For example:

.button {
  &:visited { 
    color: #2980b9;
  }

  &:hover,
  &:active { 
    color: #3498db;
  }
}

Compiles to:

.button:visited { 
  color: #2980b9;
}

.button:hover,
.button:active { 
  color: #3498db;
}

Another really useful use case for the & in Sass is qualifying based on context. What that means is nested selectors don’t necessarily have to start with the &. Remember when I said to think of the & as always referring to the parent selector?

For example:

.button {
  color: #ffffff;
  background-color: #2980b9;

  .page-contact & { 
     background-color: #e67e22;
  }
}

What we’re doing here is moving the parent selector exactly where we need it, in this way it’s very contextual to the button. This is really useful for qualifying a selector based on a different parent, in this case, a contact-page class.

Compiles to:

.button {
  color: #ffffff;
  background-color: #e67e22;
}

.page-contact .button { 
   background-color: #2980b9;
}

What this means is, .button by default is set to a nice blue of #2980b9. And only when a .button class is inside a class of .page-contact do we want to change it to a bright orange #e67e22.

See the Pen Using the Sass `&` by Shopify Partners (@ShopifyPartners) on CodePen.

Sass version 3.2, and limitations in the online store editor

At the time of writing, the Shopify online theme editor runs on Sass version 3.2 — which is a few major versions behind the latest version of Sass. One of the main reasons for this is to protect merchant interests.

There are breaking changes between some of the major Sass versions. If Shopify were to update Sass on our platform, some of the older Sass features currently used on store themes, which are no longer supported in the newer versions of Sass, would break. You can see some of those breaking changes in this changelog for the 3.3.0 version of Sass.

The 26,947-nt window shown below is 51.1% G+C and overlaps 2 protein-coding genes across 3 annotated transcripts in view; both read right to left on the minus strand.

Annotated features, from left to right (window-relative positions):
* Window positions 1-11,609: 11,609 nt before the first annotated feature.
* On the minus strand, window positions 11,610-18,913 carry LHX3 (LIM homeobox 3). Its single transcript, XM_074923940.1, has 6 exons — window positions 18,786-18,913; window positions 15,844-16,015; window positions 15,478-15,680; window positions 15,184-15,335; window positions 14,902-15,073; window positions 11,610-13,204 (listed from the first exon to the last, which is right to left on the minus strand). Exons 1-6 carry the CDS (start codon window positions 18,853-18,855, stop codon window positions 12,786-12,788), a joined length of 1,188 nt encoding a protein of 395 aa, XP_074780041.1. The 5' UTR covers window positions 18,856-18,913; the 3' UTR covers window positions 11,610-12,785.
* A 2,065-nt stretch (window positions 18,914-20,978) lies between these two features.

One specific example is how the specification changed the rules for the @extend property inside @media. There’s a great article on those changes written by Chris Eppstein. I’ll be going into what the @extend property does in the next article of this series.

Using newer versions of Sass with Shopify

Many developers who are familiar with Sass and are use to using its latest version, might find it frustrating that the online theme editor only supports Sass version 3.2. We often get questions around why someone is getting errors with using the correct syntax or a modern Sass library. Often it’s because the correct syntax is taking advantage of a feature of Sass only provided in a newer version — so the online theme editor can’t compile it.

However, you can set up your project to compile locally or through a compiler application on your computer, then sync the compiled CSS file to your store. This would allow you to take advantage of the newest version of Sass, while still using Shopify. To do this you could use a starter theme like Slate or compile a theme locally with Themekit and Prepros.

You might also like: Live Reloading Shopify Themes: Sass Compilation with Theme Kit and Prepros.

Get started using Sass!

You can get started using Sass today, even if you choose to take advantage of just variables and nesting. The great thing about Sass is that you don’t need to know all its capabilities to start using it. Because it’s an extension of CSS, you can take advantage of the parts that make sense to you and your workflow.

Stay tuned next week for Part 2 of the beginner’s guide to Sass with Shopify!

Is it your first time using Sass? Tell us about your favorite parts, and why you love using Sass in your projects in the comments below!

About the Author

Tiffany is a Front End Developer Advocate Lead at Shopify. She specializes in front end development, user experience design, accessibility, and is passionate about inspiring young designers and developers. Previously, she was an Ottawa Chapter Lead for Ladies Learning Code and worked as a Front End Developer for Partnerships at Shopify.